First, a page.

What is STEM, and what is it for me? The role of career advice in girls’ decisions to opt in or out of STEM.

Year: 2019

Author: Van, Driel, Jan, Millar, Victoria, Hobbs, Linda, Tytler, Russell, Crebbin, Sue, Speldewinde, Christopher

Type of paper: Abstract refereed

Girls continue to be underrepresented in many school STEM subjects, a trend that continues into higher education leading to ongoing gender disparity in STEM careers. Many girls lose interest and motivation to pursue STEM from an early stage of education and this is particularly the case for students in rural or remote schools, students from lower SES backgrounds and indigenous students.

Recent studies provide clear statistical evidence of significant gains having been achieved in female's early academic success in STEM fields, however there continues to be a disconnect between girls’ science achievement and their desire to pursue STEM careers.

Stereotypes of what a career in STEM might entail and who scientists, engineers and other STEM professionals are and what they do, create significant disincentives for girls to become interested in and pursue study and careers in STEM fields. There is evidence that boys are more likely than girls to be encouraged by teachers, parents and career advisors, to go on with STEM related subjects. Current models of career guidance exacerbate the problem by ignoring gender, and thus discrimination is, often implicitly, inherent in much career advice. It is important that parents, carers, teachers and career advisors have equal expectations of girls’ and boys’ ability in STEM and work together to broaden aspirations and skills, and to assist girls to create positive identities and self-concepts related to STEM subjects.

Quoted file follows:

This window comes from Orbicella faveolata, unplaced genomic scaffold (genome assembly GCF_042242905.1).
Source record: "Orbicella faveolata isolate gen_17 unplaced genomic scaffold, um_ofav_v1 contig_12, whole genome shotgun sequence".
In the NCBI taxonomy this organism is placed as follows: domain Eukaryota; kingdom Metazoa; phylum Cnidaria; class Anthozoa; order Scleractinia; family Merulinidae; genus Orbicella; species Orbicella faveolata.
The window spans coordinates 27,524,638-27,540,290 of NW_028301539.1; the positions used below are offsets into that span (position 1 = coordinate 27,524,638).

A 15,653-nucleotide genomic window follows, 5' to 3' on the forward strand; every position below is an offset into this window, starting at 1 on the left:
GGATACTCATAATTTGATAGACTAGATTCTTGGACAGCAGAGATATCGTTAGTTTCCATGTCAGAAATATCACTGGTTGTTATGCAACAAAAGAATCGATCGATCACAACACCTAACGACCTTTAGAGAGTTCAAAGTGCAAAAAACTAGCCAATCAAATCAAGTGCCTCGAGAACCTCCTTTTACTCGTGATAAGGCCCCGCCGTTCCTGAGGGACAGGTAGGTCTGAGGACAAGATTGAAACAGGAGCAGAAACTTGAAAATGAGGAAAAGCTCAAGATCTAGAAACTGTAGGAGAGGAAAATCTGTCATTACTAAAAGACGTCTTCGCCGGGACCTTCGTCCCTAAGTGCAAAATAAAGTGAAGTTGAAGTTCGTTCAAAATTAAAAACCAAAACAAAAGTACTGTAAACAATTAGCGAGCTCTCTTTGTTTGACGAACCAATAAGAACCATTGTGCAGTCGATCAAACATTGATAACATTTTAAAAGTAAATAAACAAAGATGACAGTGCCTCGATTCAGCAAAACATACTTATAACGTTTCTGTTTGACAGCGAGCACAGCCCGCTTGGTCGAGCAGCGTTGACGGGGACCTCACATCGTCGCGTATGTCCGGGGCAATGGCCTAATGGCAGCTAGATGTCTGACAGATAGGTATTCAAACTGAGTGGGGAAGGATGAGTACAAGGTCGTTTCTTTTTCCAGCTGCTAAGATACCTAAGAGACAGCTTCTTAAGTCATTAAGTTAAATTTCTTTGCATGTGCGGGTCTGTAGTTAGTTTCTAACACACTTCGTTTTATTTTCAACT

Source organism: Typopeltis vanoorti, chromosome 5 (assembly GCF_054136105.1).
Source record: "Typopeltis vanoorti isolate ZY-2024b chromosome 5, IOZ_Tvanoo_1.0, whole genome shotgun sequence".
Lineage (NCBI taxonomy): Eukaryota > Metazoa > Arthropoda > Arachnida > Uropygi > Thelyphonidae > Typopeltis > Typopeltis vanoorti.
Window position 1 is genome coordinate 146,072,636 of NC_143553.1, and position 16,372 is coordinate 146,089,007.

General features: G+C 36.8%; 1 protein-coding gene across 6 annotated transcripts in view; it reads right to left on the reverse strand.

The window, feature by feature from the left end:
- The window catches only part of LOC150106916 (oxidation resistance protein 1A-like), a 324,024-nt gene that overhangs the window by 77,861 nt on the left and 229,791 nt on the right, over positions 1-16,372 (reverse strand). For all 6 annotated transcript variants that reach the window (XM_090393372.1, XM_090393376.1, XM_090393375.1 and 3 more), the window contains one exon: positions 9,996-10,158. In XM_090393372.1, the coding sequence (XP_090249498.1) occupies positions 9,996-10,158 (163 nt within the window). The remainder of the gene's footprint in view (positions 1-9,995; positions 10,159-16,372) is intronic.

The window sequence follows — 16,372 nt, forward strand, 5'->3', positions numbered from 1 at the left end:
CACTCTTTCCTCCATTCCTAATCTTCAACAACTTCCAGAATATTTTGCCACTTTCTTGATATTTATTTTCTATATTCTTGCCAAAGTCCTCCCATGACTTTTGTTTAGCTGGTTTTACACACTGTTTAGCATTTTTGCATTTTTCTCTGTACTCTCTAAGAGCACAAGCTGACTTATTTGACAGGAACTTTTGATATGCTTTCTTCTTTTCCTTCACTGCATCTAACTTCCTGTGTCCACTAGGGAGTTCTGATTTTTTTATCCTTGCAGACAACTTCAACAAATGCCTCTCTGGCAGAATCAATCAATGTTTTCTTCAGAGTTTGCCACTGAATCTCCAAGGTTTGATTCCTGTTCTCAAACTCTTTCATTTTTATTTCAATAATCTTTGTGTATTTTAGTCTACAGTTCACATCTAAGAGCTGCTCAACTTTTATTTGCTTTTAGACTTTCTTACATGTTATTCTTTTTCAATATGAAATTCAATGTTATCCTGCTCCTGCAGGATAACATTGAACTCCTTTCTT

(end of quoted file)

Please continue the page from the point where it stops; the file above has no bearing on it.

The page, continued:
This paper reviews what happens in schools related to career advice specific to STEM. Questions are: Which schools (metro, rural and regional) have specific programs, which year levels are they targeting and are these programs effective? What is the evidence about the impact of career advice relative to influence of peers and parents? The investigation aims to identify exemplars of best practice, across different year levels, in Australia and overseas (e.g., programs by the National Coalition for Girls’ Schools in the US, and the ASPIRES project in the UK) through a targeted search on internet and in the literature. The study also includes interviews with stakeholders who have key roles in successful or promising initiatives around career advice and career awareness to identify what it takes to empower girls with the agency to choose what connects to them while also opening up what a STEM career can look like, rather than just providing typical portrayals of STEM.